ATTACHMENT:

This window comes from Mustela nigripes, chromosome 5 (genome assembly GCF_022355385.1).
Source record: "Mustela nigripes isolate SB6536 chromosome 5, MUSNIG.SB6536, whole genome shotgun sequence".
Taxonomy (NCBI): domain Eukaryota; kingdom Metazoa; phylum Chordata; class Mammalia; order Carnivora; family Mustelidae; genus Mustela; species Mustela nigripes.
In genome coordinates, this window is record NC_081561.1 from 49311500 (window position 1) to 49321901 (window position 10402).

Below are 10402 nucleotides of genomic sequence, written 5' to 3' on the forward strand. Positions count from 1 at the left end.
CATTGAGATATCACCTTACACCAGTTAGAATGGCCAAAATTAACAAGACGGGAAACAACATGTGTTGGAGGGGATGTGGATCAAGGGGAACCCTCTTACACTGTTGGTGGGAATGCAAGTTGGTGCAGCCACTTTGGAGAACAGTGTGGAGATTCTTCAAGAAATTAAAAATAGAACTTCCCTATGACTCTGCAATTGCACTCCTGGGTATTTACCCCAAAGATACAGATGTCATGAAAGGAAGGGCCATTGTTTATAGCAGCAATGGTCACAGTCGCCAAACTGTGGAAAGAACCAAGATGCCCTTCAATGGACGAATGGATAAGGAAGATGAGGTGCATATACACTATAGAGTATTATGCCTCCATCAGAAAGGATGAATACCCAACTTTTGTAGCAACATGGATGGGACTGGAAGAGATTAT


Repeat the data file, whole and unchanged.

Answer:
This window comes from Mustela nigripes, chromosome 5 (genome assembly GCF_022355385.1).
Source record: "Mustela nigripes isolate SB6536 chromosome 5, MUSNIG.SB6536, whole genome shotgun sequence".
Taxonomy (NCBI): domain Eukaryota; kingdom Metazoa; phylum Chordata; class Mammalia; order Carnivora; family Mustelidae; genus Mustela; species Mustela nigripes.
In genome coordinates, this window is record NC_081561.1 from 49311500 (window position 1) to 49321901 (window position 10402).

Below are 10402 nucleotides of genomic sequence, written 5' to 3' on the forward strand. Positions count from 1 at the left end.
CATTGAGATATCACCTTACACCAGTTAGAATGGCCAAAATTAACAAGACGGGAAACAACATGTGTTGGAGGGGATGTGGATCAAGGGGAACCCTCTTACACTGTTGGTGGGAATGCAAGTTGGTGCAGCCACTTTGGAGAACAGTGTGGAGATTCTTCAAGAAATTAAAAATAGAACTTCCCTATGACTCTGCAATTGCACTCCTGGGTATTTACCCCAAAGATACAGATGTCATGAAAGGAAGGGCCATTGTTTATAGCAGCAATGGTCACAGTCGCCAAACTGTGGAAAGAACCAAGATGCCCTTCAATGGACGAATGGATAAGGAAGATGAGGTGCATATACACTATAGAGTATTATGCCTCCATCAGAAAGGATGAATACCCAACTTTTGTAGCAACATGGATGGGACTGGAAGAGATTAT